As a result of the reinstatement grant, the WCJ ordered Employer to pay Claimant $55,951.87 in workers' compensation benefits. On Bureau Form LIBC 756, "Employee's Report of Benefits for Offsets," Claimant reported that he had received a lump sum severance payment in the amount of $6,000; was receiving a pension of $956.98 per month that was fully funded by Employer; and was receiving old age Social Security benefits in the amount of $1,246 a month. Reproduced Record at 83a. Because Section 204(a) provides offset for these benefits, Employer took a credit of $24,130.45, reported in two Notices of Workers' Compensation Benefit Offset it filed with the Bureau. Employer then paid Claimant $25,821.42 of the workers' compensation lump sum award. Claimant challenged Employer's offset in a petition to review benefit offset and in two penalty petitions filed against Employer.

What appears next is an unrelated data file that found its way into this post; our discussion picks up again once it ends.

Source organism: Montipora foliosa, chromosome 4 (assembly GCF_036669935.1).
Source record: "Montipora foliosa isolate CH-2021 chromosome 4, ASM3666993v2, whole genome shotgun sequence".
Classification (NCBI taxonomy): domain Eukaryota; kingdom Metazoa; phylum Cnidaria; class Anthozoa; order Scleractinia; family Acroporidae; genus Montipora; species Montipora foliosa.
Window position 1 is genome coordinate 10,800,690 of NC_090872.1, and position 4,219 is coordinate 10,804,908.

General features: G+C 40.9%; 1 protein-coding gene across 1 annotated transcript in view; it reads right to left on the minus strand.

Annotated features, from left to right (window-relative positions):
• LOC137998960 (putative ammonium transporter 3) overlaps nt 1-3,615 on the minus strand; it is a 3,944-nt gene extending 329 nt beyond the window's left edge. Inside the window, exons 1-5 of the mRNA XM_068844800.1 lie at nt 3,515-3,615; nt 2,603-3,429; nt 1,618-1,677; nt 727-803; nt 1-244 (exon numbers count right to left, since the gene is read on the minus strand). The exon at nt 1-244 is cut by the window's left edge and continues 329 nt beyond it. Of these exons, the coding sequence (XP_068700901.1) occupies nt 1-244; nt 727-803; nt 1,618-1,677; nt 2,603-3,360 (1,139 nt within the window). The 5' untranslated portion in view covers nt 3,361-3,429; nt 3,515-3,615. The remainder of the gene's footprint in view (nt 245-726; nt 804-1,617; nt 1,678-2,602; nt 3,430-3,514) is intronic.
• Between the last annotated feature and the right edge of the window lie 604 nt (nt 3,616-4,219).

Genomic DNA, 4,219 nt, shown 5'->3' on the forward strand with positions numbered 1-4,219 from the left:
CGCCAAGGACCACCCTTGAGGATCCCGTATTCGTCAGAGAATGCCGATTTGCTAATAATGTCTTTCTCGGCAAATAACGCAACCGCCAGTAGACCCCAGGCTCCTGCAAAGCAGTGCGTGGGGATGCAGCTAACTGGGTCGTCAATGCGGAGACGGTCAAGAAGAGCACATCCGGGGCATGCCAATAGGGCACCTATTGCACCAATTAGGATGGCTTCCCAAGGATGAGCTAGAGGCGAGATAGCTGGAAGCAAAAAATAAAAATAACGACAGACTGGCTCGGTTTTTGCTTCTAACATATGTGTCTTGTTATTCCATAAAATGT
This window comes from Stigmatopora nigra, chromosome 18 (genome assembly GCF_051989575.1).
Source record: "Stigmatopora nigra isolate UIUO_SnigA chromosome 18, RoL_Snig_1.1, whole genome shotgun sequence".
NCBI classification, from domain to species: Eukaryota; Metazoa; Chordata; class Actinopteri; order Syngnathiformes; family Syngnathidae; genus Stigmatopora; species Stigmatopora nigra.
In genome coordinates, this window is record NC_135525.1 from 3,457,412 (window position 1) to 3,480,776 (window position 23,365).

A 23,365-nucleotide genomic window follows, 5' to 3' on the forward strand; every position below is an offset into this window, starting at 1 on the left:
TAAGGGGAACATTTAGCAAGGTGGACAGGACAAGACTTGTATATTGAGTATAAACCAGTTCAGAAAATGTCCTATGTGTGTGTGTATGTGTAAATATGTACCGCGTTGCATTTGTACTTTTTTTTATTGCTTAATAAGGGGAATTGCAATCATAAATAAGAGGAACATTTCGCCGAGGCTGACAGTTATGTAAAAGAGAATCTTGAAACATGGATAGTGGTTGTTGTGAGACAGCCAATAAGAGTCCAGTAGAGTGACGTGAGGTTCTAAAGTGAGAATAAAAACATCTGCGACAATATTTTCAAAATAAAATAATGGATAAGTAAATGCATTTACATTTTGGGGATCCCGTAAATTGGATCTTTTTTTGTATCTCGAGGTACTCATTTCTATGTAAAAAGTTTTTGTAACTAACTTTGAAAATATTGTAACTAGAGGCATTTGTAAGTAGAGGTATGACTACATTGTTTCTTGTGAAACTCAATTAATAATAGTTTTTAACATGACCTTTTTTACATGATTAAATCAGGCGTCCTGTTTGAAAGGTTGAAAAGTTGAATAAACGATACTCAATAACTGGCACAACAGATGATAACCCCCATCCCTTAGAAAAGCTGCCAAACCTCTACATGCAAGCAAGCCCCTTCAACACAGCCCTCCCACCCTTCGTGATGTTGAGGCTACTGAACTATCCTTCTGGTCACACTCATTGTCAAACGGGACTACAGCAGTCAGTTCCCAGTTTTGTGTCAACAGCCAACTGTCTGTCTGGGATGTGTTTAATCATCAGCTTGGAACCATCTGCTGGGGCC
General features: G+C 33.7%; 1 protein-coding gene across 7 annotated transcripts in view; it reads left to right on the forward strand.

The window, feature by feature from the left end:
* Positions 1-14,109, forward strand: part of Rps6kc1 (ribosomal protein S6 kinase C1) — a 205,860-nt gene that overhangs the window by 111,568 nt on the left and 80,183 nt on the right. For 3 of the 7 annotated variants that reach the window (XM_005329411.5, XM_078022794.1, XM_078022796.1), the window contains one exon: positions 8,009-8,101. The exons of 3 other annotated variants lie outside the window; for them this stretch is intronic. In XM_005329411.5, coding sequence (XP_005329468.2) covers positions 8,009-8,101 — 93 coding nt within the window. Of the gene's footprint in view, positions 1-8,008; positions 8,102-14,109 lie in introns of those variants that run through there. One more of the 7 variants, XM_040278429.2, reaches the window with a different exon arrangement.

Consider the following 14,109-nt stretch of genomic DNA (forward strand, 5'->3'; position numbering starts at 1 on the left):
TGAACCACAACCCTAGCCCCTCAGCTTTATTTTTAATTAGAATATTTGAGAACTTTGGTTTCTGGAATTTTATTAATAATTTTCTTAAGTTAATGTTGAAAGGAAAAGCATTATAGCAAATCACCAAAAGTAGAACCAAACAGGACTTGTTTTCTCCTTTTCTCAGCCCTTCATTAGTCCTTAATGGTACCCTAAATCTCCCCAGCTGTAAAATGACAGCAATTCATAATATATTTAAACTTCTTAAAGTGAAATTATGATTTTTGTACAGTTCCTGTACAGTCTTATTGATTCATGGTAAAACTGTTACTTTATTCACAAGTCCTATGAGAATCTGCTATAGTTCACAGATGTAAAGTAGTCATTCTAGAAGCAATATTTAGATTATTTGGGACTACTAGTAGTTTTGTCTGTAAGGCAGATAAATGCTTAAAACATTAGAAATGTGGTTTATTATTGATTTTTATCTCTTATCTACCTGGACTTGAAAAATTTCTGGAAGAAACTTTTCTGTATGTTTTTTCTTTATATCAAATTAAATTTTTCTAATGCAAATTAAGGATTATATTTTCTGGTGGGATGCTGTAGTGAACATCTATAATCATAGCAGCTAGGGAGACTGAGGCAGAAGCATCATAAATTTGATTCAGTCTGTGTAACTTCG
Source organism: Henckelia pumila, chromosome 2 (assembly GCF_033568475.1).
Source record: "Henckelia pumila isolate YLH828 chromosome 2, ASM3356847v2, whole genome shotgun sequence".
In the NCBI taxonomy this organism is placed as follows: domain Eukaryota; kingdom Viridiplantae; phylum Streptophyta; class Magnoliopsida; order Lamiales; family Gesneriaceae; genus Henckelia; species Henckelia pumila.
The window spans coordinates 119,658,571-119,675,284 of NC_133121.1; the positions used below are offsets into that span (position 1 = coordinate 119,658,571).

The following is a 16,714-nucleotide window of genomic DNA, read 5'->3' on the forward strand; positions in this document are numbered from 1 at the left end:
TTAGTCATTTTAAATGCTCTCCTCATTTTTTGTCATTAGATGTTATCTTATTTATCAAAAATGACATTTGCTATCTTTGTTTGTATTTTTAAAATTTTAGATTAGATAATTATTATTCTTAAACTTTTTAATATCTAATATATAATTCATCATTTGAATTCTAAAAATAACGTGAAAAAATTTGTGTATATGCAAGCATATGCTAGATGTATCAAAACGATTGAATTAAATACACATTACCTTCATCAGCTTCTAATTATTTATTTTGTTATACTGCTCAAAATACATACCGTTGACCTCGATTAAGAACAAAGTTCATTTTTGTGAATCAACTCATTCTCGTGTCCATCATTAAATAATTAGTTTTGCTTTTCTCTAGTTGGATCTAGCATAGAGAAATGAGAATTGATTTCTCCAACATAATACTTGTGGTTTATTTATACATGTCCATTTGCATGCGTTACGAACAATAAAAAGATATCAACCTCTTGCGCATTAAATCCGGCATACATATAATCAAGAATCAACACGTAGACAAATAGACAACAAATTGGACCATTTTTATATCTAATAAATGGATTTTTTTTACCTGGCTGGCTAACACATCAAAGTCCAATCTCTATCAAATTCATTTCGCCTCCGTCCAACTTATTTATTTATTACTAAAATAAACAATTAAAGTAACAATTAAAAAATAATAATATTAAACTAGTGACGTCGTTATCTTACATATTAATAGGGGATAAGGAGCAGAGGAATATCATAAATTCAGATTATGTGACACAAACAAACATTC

After a hearing, the WCJ held that Employer was entitled to an offset of $44.61 per week, which is the difference between the compensation rates for Claimant's 1996 injury ($480.61 per week) and Claimant's 1991 injury ($436.00 per week). Employer appealed to the Board. It held that Employer had waived its right to claim offsets for the 1991 work injury because it had not raised the issue at the earliest opportunity.*fn3 Nevertheless, the Board also held that Employer was entitled to offsets for 50% of Claimant's Social Security benefits and 100% of Claimant's severance and pension benefits by reason of Section 204(a) of the Act because the WCJ had awarded benefits at the 1996 compensation rate. Accordingly, Act 57 applied to the WCJ's reinstatement. The Board remanded to the WCJ, and he held that Employer's offset of $24,130.45 was appropriate. The Board then affirmed. Claimant now petitions for this Court's review.*fn4